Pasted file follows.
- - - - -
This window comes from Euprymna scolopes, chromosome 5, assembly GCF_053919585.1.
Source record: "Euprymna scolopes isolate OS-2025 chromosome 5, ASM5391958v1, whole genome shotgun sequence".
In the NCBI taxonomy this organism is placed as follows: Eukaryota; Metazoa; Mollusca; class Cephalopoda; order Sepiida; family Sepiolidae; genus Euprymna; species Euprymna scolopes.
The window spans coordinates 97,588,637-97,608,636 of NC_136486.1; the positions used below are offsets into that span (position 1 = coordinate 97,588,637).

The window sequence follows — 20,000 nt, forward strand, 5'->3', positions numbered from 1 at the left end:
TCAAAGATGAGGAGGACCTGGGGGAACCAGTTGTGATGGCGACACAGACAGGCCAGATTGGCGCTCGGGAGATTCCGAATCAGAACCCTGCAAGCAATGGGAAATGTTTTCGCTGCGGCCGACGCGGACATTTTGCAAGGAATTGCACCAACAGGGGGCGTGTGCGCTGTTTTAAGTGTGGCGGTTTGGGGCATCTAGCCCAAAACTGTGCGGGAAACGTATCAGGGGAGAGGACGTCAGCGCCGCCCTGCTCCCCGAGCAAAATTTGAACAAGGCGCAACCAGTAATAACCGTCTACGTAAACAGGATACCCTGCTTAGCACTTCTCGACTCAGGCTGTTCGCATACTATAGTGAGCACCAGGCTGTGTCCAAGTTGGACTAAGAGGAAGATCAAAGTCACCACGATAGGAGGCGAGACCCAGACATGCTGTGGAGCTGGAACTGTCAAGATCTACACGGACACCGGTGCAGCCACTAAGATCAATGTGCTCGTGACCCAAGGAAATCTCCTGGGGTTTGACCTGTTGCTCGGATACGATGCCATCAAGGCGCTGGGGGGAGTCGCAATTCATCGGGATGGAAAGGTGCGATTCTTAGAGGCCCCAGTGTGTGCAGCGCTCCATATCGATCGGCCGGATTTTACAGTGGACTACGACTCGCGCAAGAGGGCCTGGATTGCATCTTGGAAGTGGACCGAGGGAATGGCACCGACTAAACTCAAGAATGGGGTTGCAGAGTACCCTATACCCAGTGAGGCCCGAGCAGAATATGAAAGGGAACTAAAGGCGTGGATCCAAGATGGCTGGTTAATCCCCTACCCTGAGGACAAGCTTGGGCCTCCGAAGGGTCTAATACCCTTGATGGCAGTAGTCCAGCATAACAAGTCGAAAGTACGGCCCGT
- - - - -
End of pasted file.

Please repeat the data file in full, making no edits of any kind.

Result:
This window comes from Euprymna scolopes, chromosome 5, assembly GCF_053919585.1.
Source record: "Euprymna scolopes isolate OS-2025 chromosome 5, ASM5391958v1, whole genome shotgun sequence".
In the NCBI taxonomy this organism is placed as follows: Eukaryota; Metazoa; Mollusca; class Cephalopoda; order Sepiida; family Sepiolidae; genus Euprymna; species Euprymna scolopes.
The window spans coordinates 97,588,637-97,608,636 of NC_136486.1; the positions used below are offsets into that span (position 1 = coordinate 97,588,637).

The window sequence follows — 20,000 nt, forward strand, 5'->3', positions numbered from 1 at the left end:
TCAAAGATGAGGAGGACCTGGGGGAACCAGTTGTGATGGCGACACAGACAGGCCAGATTGGCGCTCGGGAGATTCCGAATCAGAACCCTGCAAGCAATGGGAAATGTTTTCGCTGCGGCCGACGCGGACATTTTGCAAGGAATTGCACCAACAGGGGGCGTGTGCGCTGTTTTAAGTGTGGCGGTTTGGGGCATCTAGCCCAAAACTGTGCGGGAAACGTATCAGGGGAGAGGACGTCAGCGCCGCCCTGCTCCCCGAGCAAAATTTGAACAAGGCGCAACCAGTAATAACCGTCTACGTAAACAGGATACCCTGCTTAGCACTTCTCGACTCAGGCTGTTCGCATACTATAGTGAGCACCAGGCTGTGTCCAAGTTGGACTAAGAGGAAGATCAAAGTCACCACGATAGGAGGCGAGACCCAGACATGCTGTGGAGCTGGAACTGTCAAGATCTACACGGACACCGGTGCAGCCACTAAGATCAATGTGCTCGTGACCCAAGGAAATCTCCTGGGGTTTGACCTGTTGCTCGGATACGATGCCATCAAGGCGCTGGGGGGAGTCGCAATTCATCGGGATGGAAAGGTGCGATTCTTAGAGGCCCCAGTGTGTGCAGCGCTCCATATCGATCGGCCGGATTTTACAGTGGACTACGACTCGCGCAAGAGGGCCTGGATTGCATCTTGGAAGTGGACCGAGGGAATGGCACCGACTAAACTCAAGAATGGGGTTGCAGAGTACCCTATACCCAGTGAGGCCCGAGCAGAATATGAAAGGGAACTAAAGGCGTGGATCCAAGATGGCTGGTTAATCCCCTACCCTGAGGACAAGCTTGGGCCTCCGAAGGGTCTAATACCCTTGATGGCAGTAGTCCAGCATAACAAGTCGAAAGTACGGCCCGT